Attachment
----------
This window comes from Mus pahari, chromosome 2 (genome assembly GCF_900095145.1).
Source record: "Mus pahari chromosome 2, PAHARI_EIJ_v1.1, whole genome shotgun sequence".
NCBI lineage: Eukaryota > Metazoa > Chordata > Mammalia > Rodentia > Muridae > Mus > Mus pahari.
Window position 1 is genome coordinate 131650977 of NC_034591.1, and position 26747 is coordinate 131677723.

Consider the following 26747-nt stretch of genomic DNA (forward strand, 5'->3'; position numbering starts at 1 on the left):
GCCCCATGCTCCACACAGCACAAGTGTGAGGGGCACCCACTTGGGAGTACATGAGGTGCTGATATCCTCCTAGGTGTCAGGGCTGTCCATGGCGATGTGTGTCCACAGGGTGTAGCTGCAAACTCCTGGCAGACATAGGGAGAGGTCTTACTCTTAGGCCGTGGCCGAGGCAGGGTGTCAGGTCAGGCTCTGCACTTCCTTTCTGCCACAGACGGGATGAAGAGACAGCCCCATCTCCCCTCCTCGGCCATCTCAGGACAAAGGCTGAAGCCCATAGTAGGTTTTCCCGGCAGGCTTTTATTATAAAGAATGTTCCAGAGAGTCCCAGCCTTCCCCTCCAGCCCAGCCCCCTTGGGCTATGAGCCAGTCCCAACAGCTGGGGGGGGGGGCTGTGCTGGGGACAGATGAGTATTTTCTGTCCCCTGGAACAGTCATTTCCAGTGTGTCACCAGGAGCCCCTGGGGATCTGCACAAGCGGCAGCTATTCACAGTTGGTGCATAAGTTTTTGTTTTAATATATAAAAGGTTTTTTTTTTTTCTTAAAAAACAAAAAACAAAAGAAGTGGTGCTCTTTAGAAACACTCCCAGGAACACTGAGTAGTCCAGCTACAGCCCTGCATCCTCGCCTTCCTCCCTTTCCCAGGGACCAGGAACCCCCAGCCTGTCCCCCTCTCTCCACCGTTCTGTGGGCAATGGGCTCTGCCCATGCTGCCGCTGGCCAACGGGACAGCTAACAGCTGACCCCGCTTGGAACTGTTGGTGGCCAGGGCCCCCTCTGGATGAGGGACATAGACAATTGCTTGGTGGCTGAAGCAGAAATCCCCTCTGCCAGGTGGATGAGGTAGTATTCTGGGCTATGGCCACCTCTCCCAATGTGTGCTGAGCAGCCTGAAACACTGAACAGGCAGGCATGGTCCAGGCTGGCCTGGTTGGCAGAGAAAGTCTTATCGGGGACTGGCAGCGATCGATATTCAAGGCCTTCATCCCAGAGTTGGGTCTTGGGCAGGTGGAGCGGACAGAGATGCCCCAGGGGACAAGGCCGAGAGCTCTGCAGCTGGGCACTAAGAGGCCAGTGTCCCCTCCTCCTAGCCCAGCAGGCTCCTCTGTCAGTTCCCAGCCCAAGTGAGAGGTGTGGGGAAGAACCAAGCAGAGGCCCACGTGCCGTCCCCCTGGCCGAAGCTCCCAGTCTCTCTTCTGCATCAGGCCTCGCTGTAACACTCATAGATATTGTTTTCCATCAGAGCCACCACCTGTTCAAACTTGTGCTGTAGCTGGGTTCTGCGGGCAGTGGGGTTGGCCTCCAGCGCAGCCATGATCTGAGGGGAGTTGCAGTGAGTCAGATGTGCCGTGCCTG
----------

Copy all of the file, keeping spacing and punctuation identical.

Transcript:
This window comes from Mus pahari, chromosome 2 (genome assembly GCF_900095145.1).
Source record: "Mus pahari chromosome 2, PAHARI_EIJ_v1.1, whole genome shotgun sequence".
NCBI lineage: Eukaryota > Metazoa > Chordata > Mammalia > Rodentia > Muridae > Mus > Mus pahari.
Window position 1 is genome coordinate 131650977 of NC_034591.1, and position 26747 is coordinate 131677723.

Consider the following 26747-nt stretch of genomic DNA (forward strand, 5'->3'; position numbering starts at 1 on the left):
GCCCCATGCTCCACACAGCACAAGTGTGAGGGGCACCCACTTGGGAGTACATGAGGTGCTGATATCCTCCTAGGTGTCAGGGCTGTCCATGGCGATGTGTGTCCACAGGGTGTAGCTGCAAACTCCTGGCAGACATAGGGAGAGGTCTTACTCTTAGGCCGTGGCCGAGGCAGGGTGTCAGGTCAGGCTCTGCACTTCCTTTCTGCCACAGACGGGATGAAGAGACAGCCCCATCTCCCCTCCTCGGCCATCTCAGGACAAAGGCTGAAGCCCATAGTAGGTTTTCCCGGCAGGCTTTTATTATAAAGAATGTTCCAGAGAGTCCCAGCCTTCCCCTCCAGCCCAGCCCCCTTGGGCTATGAGCCAGTCCCAACAGCTGGGGGGGGGGGCTGTGCTGGGGACAGATGAGTATTTTCTGTCCCCTGGAACAGTCATTTCCAGTGTGTCACCAGGAGCCCCTGGGGATCTGCACAAGCGGCAGCTATTCACAGTTGGTGCATAAGTTTTTGTTTTAATATATAAAAGGTTTTTTTTTTTTCTTAAAAAACAAAAAACAAAAGAAGTGGTGCTCTTTAGAAACACTCCCAGGAACACTGAGTAGTCCAGCTACAGCCCTGCATCCTCGCCTTCCTCCCTTTCCCAGGGACCAGGAACCCCCAGCCTGTCCCCCTCTCTCCACCGTTCTGTGGGCAATGGGCTCTGCCCATGCTGCCGCTGGCCAACGGGACAGCTAACAGCTGACCCCGCTTGGAACTGTTGGTGGCCAGGGCCCCCTCTGGATGAGGGACATAGACAATTGCTTGGTGGCTGAAGCAGAAATCCCCTCTGCCAGGTGGATGAGGTAGTATTCTGGGCTATGGCCACCTCTCCCAATGTGTGCTGAGCAGCCTGAAACACTGAACAGGCAGGCATGGTCCAGGCTGGCCTGGTTGGCAGAGAAAGTCTTATCGGGGACTGGCAGCGATCGATATTCAAGGCCTTCATCCCAGAGTTGGGTCTTGGGCAGGTGGAGCGGACAGAGATGCCCCAGGGGACAAGGCCGAGAGCTCTGCAGCTGGGCACTAAGAGGCCAGTGTCCCCTCCTCCTAGCCCAGCAGGCTCCTCTGTCAGTTCCCAGCCCAAGTGAGAGGTGTGGGGAAGAACCAAGCAGAGGCCCACGTGCCGTCCCCCTGGCCGAAGCTCCCAGTCTCTCTTCTGCATCAGGCCTCGCTGTAACACTCATAGATATTGTTTTCCATCAGAGCCACCACCTGTTCAAACTTGTGCTGTAGCTGGGTTCTGCGGGCAGTGGGGTTGGCCTCCAGCGCAGCCATGATCTGAGGGGAGTTGCAGTGAGTCAGATGTGCCGTGCCTG